In the beginning, the confreres gathered inside the Ospeal de Santa Caterina on the ground floor (1445) but then obtained by the prior also the first floor (1451) of the Hospital next to the Church of San Zuane dei Furlani that from 1445 it housed the Schola de San Zuane Battista.
The first funds collected among the faithful were engaged in the restoration of the site: the ground floor room was created for religious services while the upper floor room was, as usual, used for the meetings of the Brotherhood.
The former hospital of S. Caterina was thus purchased under the patronage of St. George. The first funds collected among the faithful were engaged in the restoration of the site: the ground floor room was created for religious services while the upper floor room was, as usual, used for the meetings of the Brotherhood.
Probably the School, despite the substantial number of its members and their support, would remain one of the many minor associations, except that at the beginning of the new century, in 1502, the School received one of those donations (similar to S. Giovanni Evangelista) who gained immense fame. The dying patriarch of Jerusalem, in fact, handed over the relic of St. George to the captain of the Venetian troops in Greece: at the time of his return home, the relic was handed over to the school which consecrated the saint.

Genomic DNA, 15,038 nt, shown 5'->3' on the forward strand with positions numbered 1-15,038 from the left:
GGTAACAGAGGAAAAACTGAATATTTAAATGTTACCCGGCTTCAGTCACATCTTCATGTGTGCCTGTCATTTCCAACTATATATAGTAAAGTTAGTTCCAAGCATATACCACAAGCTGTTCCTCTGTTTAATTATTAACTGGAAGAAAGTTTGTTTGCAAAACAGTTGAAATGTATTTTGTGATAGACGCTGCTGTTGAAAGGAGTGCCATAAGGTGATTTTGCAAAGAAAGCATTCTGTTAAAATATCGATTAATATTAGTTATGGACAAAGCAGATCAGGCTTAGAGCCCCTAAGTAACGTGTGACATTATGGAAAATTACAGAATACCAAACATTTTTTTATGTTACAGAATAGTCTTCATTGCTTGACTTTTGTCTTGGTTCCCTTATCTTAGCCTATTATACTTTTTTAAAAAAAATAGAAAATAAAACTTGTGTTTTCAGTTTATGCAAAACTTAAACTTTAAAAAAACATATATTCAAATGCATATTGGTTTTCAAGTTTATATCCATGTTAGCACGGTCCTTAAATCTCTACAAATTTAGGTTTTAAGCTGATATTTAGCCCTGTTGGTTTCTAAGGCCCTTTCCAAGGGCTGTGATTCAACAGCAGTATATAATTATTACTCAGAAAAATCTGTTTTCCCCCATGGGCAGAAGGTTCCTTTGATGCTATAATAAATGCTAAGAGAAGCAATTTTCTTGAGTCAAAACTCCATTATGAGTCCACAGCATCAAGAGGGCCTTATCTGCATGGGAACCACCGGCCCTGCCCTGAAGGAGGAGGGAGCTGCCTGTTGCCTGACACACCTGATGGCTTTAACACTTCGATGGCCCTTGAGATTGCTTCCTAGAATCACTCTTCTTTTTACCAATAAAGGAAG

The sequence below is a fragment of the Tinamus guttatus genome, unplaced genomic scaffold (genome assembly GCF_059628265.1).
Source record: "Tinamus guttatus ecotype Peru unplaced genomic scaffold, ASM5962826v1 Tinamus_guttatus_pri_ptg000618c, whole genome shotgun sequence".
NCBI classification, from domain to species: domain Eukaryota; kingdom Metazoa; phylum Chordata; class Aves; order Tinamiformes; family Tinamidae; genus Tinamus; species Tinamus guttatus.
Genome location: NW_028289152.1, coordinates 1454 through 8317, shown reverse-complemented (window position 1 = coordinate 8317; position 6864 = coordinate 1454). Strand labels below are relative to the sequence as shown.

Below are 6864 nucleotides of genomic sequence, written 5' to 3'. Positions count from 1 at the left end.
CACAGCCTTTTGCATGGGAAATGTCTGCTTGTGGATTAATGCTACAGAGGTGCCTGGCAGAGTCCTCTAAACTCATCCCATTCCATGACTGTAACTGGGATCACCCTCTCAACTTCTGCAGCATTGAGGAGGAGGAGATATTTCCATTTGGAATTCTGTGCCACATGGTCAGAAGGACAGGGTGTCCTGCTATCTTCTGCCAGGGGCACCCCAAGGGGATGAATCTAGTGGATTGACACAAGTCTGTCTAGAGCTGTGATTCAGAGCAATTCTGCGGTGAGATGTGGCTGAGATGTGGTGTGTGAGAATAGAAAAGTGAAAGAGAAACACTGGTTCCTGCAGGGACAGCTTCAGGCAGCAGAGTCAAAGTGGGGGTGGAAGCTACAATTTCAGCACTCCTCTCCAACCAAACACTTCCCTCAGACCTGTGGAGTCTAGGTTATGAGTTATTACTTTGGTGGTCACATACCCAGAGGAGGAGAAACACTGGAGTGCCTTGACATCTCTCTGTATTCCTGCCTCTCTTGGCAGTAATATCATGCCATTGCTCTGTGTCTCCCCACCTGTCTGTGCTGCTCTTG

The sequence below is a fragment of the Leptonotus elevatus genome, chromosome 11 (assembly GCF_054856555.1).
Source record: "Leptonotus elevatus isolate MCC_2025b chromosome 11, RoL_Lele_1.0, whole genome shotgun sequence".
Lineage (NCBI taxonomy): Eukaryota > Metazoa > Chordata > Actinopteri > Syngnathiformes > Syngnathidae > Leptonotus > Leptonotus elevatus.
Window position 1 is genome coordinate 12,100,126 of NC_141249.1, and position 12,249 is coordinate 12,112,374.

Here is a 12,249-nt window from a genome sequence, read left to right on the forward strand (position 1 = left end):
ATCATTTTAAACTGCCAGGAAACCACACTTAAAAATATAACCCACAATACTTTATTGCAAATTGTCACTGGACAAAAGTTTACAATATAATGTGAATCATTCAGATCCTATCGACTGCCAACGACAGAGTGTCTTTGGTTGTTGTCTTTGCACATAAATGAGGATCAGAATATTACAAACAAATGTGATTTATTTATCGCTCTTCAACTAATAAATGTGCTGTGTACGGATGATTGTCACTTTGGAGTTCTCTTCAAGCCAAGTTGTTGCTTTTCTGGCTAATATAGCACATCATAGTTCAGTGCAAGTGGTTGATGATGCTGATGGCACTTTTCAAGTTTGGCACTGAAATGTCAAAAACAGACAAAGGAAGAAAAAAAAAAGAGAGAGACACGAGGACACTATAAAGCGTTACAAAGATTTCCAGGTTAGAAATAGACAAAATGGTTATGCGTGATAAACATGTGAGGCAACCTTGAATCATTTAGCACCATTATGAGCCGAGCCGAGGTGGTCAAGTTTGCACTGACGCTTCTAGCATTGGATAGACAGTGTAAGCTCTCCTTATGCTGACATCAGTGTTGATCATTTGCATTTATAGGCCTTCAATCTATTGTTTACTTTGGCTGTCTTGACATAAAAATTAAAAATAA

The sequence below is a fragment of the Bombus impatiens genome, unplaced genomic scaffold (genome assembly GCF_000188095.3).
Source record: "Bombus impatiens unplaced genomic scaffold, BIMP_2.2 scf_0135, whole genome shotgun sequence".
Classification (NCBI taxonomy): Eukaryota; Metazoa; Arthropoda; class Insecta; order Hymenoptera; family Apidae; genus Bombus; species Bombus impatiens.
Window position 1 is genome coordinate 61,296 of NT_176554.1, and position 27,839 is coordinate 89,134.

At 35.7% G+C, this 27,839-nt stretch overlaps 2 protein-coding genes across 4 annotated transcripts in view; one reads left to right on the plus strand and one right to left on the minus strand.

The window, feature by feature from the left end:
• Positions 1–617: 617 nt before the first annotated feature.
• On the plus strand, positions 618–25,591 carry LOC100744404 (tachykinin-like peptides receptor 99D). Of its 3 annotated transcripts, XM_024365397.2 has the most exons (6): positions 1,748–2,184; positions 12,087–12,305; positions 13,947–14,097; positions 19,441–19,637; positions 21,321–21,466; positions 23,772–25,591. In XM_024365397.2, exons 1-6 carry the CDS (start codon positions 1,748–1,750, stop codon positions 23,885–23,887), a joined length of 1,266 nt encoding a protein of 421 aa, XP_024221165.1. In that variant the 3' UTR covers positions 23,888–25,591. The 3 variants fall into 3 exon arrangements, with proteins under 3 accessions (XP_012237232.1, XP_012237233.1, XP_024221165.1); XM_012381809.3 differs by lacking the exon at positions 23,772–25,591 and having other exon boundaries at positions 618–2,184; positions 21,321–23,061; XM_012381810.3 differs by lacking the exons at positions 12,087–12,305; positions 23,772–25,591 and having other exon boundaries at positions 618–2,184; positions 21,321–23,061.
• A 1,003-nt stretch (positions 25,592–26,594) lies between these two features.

To this must be added that in the same year, the Carpaccio, to whom some works had been commissioned, gave its first works, relating to the cycle of S.Girolamo, as well as S.Matteo and S.Agostino and obviously to S.Giorgio: masterpieces where Carpaccio reaches the perfection of his pictorial poetry. In the middle of the 16th century the front elevation was modified: it assumed a marble connotation that brought it up to the present day.